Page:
A crumpled bag of baking chips in the pantry. The linen closet candy stash you forgot about. The kids’ old Halloween haul. A fun-size piece in the glove compartment. There are few things as exciting as discovering a piece of surprise chocolate from who knows when. But does chocolate go bad? Eventually, but not in the same way more perishable foods, such as dairy or produce, do. Here’s the truth about your favorite late-night treat.
How Long Does Chocolate Last?
There’s no easy answer to this question. The type of chocolate, its quality and how it’s been stored all affect the shelf life. In general, chocolate tastes its yummiest before its best by date (and even a little after), but it’s safe to eat for way longer. The quality of the chocolate has a lot to do with its lifespan. Store-bought, big-brand chocolate that’s made with artificial preservatives will go bad sooner than the high-end stuff. High-quality chocolate can even improve with age, just like wine. You can thank flavanols, its natural preservatives, for that; they’re what gives dark chocolate its antioxidants.
First, let’s talk types of chocolate. The higher the milk content, the quicker the expiration. (Sorry, white- and milk-chocolate lovers.) Semi-sweet, bittersweet and dark chocolates have a better chance of surviving a long stint in the pantry. Here are some guidelines for a few popular types:
- White chocolate: Since it’s pretty much all dairy and cocoa butter, white chocolate’s shelf life is a little more fickle than bittersweet or dark chocolates. Unopened, it can last for up to six months in the pantry and even longer in the fridge. Opened, it’s more like four months.
- Milk chocolate: We heard we’re supposed to trade this in for dark now that we’re grownups, but we refuse. This creamy treat can stay at peak quality for up to a year at room temp or longer in the fridge if it’s unopened. If the wrapper or bag has been torn, you have eight to ten months to use it.
- Baking, bittersweet or semi-sweet chocolate: Less dairy means a longer shelf life. Keep it at room temperature or in the fridge for up to two years.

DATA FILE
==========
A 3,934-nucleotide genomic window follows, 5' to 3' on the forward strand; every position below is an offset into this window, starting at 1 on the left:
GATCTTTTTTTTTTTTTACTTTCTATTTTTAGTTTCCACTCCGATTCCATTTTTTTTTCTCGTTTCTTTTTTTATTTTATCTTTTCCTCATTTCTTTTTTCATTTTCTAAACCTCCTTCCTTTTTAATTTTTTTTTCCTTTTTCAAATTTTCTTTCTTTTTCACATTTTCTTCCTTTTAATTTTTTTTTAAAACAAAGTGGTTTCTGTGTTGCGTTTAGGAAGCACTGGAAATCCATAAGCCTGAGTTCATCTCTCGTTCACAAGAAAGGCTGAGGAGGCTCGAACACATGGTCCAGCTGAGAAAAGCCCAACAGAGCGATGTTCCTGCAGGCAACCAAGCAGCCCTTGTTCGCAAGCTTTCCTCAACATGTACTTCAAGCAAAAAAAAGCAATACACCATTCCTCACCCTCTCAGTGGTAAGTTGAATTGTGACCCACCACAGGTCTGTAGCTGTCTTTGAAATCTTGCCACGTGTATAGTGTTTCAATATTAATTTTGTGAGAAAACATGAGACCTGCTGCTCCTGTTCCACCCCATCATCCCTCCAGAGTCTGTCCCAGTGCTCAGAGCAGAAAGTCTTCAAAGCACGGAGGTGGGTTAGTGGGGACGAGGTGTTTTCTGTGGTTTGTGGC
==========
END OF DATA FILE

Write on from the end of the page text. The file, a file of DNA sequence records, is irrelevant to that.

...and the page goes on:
- Dark chocolate: Unopened bars should last at least two years. If you’ve already helped yourself to a few squares, it still has one year left to go (if you don’t devour it by then, that is).
- Belgian chocolate: As if we need to tell you to eat it in a timely fashion. Belgian chocolate will only last at room temperature for one to two weeks. Double its shelf life by popping it in the fridge, or kick it up to two months by putting it in the freezer.
- Chocolate chips: Unopened in the pantry, chocolate chips are good for two to four months. You can also keep them in the fridge for six to eight months or the freezer for two to three years if they’re bound for a future batch of cookie dough.
- Handmade chocolates or truffles: If you get your hands on some of these cuties, odds are you’re eating them within a few hours. They only last one to two weeks and shouldn’t ever go in the fridge or freezer. (They’re fancy like that.) You can definitely eat them past the two-week mark, but they may not taste their best. The sooner you eat them, the better.
- Cocoa powder: This stuff basically never goes bad, but it will lose its potency over time. Unopened, it keeps in the pantry for three years. Opened, it’ll be just fine for another year or two. After that, you may notice a slight difference in taste, but it’s not dangerous to consume.
How to Tell If Chocolate Is Bad